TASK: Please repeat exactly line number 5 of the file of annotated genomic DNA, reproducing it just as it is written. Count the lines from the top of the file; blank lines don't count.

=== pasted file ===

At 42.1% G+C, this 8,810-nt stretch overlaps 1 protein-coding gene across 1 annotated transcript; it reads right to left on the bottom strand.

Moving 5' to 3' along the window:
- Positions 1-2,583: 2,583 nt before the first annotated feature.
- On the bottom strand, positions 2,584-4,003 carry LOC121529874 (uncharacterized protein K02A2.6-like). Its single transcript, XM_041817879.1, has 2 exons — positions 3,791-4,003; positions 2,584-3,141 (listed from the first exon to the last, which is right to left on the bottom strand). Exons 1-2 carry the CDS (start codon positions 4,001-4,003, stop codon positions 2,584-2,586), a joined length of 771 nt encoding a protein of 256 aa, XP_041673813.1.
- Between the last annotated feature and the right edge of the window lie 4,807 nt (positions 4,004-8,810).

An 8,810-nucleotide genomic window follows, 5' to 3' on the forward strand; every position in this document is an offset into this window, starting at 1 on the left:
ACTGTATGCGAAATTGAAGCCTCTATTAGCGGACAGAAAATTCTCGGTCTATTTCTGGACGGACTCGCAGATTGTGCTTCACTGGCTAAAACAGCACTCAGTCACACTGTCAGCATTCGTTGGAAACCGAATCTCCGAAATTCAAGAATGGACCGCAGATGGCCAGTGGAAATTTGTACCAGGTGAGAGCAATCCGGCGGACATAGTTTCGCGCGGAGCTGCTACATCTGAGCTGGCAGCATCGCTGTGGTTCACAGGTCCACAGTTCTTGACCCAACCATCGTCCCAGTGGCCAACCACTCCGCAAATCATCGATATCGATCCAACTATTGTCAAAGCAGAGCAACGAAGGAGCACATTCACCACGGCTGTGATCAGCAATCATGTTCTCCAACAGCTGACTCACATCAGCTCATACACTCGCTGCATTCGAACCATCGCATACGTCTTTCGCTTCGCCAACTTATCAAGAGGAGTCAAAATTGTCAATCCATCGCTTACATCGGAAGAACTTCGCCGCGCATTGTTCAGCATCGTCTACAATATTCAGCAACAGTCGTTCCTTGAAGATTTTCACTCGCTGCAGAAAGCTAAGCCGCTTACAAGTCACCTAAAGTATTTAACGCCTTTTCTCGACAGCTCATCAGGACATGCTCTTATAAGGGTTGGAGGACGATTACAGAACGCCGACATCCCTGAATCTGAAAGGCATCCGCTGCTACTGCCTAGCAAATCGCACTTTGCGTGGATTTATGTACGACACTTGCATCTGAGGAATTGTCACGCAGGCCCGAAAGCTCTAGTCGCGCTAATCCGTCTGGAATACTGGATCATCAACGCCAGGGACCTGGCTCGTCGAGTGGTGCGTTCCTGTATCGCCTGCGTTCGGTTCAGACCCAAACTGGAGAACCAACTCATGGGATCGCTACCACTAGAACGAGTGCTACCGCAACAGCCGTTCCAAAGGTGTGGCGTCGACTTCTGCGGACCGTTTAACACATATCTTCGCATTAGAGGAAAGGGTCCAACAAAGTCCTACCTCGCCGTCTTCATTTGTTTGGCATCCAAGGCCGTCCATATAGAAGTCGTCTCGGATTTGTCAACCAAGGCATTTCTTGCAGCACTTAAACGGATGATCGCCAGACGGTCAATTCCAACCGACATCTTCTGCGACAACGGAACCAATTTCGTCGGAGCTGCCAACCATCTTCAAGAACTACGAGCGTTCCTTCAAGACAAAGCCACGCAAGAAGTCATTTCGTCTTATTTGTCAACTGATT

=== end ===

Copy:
- Between the last annotated feature and the right edge of the window lie 4,807 nt (positions 4,004-8,810).